Namibia’s involvement in the cocaine trade has grown, both in terms of its domestic consumption and its role as a transit country. Namibia is a minor trans-shipment point for cocaine coming from South America, with onward shipping to South Africa. Namibian nationals have been arrested for their role in the cocaine industry, where they operate alongside foreign actors, most commonly Angolans and Congolese. Seizures are becoming relatively common, with US$72 000 worth of cocaine being seized on a flight from Johannesburg in 2020.

    Namibia is not a noteworthy transit hub for cannabis, which is the most-seized drug in the country. According to the Namibian police, for example, 316 297 kilograms of cannabis worth US$214 000 was seized in May 2020. Most cannabis that is seized is intended for local consumption. Any cannabis that makes its way into the country comes predominantly from eSwatini. Criminal convictions are mainly for distribution and possession.

    The availability of synthetic drugs is growing, particularly in urban and tourist centres. It is dependent on cross-border supplies from South Africa. Mandrax is commonly seized by officials. Synthetic-drug use is likely to have increased during the COVID-19 liquor ban. However, the incidence of synthetic-opioid use is marginal, as pharmacies and medical doctors are well regulated and law-enforcement agencies have a strong grip on distribution networks.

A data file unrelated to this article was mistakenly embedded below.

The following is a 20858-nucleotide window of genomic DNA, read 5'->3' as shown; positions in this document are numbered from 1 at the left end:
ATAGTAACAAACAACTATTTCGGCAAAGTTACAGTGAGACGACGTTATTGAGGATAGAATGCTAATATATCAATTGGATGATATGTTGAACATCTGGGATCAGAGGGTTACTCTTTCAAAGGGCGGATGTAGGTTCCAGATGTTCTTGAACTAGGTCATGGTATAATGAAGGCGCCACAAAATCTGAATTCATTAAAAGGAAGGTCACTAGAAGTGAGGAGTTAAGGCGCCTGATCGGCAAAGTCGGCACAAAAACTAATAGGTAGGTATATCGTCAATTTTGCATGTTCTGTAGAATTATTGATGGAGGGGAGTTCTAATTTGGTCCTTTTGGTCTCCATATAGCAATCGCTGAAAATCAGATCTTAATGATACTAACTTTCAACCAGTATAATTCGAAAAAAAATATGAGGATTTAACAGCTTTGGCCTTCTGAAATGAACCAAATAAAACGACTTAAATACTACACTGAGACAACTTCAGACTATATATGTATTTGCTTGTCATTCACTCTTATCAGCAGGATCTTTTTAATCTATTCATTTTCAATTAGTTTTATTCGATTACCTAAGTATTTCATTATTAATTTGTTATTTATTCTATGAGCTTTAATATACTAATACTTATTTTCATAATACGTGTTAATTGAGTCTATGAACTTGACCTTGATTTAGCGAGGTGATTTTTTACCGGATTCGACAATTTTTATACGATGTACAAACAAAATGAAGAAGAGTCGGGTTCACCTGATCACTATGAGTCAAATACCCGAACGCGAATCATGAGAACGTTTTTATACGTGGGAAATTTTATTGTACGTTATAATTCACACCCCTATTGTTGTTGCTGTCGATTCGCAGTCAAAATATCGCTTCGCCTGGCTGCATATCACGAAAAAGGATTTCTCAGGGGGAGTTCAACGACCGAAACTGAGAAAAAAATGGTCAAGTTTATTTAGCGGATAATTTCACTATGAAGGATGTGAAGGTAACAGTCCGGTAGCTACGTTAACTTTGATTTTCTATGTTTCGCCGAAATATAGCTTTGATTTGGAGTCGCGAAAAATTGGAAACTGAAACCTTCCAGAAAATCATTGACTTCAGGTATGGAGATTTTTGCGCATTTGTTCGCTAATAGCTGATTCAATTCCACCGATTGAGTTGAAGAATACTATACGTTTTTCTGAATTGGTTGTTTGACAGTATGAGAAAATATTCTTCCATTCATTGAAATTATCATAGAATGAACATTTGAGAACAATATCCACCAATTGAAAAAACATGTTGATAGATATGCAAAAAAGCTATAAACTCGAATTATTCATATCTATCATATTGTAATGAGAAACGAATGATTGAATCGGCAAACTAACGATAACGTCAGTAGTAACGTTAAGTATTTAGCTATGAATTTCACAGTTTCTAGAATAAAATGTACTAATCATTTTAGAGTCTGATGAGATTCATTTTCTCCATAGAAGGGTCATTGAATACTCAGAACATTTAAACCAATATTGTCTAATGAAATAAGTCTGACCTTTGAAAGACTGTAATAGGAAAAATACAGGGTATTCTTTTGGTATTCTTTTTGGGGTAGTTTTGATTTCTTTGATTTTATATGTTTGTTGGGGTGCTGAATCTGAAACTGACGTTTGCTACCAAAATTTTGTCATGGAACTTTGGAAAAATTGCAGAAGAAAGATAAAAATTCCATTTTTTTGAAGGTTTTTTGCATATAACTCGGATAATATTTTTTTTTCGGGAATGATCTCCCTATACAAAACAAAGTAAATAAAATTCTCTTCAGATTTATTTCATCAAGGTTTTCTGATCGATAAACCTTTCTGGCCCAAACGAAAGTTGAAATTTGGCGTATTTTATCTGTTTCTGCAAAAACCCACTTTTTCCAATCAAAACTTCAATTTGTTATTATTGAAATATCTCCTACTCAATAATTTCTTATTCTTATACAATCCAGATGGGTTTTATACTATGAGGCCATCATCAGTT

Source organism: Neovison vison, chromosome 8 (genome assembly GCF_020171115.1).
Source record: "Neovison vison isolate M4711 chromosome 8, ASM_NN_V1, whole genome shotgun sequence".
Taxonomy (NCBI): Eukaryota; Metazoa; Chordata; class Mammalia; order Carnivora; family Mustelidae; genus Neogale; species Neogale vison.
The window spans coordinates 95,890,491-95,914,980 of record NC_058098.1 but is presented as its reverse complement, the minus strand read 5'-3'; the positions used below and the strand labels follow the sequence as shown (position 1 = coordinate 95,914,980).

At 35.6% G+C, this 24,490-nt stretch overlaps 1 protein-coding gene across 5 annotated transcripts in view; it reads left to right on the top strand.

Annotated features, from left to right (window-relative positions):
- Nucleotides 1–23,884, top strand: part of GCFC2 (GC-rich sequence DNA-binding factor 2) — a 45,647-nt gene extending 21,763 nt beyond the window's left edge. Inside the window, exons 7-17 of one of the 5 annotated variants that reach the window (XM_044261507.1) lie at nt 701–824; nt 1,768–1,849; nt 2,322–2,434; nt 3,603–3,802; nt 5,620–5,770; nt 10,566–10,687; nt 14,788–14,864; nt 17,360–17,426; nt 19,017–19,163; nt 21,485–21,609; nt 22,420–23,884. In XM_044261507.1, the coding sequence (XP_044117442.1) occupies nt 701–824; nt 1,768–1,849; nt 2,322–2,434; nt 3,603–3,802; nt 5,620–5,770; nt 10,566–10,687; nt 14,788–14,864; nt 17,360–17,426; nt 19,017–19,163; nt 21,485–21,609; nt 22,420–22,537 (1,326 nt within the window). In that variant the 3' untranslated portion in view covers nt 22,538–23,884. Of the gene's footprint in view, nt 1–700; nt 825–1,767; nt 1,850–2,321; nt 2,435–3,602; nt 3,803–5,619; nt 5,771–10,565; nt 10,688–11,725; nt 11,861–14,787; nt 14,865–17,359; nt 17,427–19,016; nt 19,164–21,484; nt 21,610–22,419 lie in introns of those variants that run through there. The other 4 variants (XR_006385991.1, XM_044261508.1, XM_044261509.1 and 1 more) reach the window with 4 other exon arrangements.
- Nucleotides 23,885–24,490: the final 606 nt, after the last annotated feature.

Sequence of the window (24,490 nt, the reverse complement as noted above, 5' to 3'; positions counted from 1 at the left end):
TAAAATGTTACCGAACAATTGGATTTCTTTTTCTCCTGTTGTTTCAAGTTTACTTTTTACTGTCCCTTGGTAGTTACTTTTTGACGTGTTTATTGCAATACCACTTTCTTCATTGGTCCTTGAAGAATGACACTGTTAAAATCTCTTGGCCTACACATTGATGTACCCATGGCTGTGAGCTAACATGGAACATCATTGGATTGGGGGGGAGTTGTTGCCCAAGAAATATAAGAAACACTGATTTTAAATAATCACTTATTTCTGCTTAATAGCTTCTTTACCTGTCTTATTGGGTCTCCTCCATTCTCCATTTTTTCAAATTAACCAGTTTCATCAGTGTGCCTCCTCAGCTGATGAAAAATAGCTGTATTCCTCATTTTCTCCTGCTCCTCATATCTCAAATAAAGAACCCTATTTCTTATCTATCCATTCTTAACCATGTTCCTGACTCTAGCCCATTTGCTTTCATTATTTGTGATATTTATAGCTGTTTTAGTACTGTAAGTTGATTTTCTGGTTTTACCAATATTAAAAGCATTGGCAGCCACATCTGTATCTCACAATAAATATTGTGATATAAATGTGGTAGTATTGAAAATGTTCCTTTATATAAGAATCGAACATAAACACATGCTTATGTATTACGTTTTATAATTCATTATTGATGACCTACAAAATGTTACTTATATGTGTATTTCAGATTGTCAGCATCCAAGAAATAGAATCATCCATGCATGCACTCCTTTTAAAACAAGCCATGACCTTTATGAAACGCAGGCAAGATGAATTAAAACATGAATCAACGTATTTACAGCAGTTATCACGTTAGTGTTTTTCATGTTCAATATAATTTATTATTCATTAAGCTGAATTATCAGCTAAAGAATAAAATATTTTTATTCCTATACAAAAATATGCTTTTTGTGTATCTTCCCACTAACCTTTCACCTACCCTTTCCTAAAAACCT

Criminal Actors

    There is little evidence of mafia-style groups in Namibia except for the Numbers gangs, who are active in prisons. While they have some links to outside street gangs, their reach is either limited or not well documented. Criminal networks are well established and work across all the main illicit markets, especially wildlife crimes and human trafficking. Syndicates smuggling hardwood to Eastern Asia appear to be particularly well organized, operating on an industrial scale and using Namibia as a transit hub.

    There are state-embedded actors in Namibia who facilitate the work of criminal networks. The Fishrot saga of 2019 is an example of corruption at a high level of government, and other corruption scandals have emerged in recent years, including in 2020, involving government ministers. Corrupt practices are also commonplace, however, at lower levels of the state apparatus. Lower-level border-control officials are complicit in cross-border smuggling, while local politicians in port towns have been involved in the smuggling of contraband.

    Foreign criminal actors in Namibia include South African gangs who traffic synthetic drugs into Namibia and Chinese nationals who export exotic hardwood to Asia. These groups sometimes work hand in hand with corrupt state actors and mask their activities by setting up legitimate businesses in strategic ports such as Walvis Bay. There are also Angolan, Zambian and Congolese groups involved in Namibia's drug- and human-trafficking markets.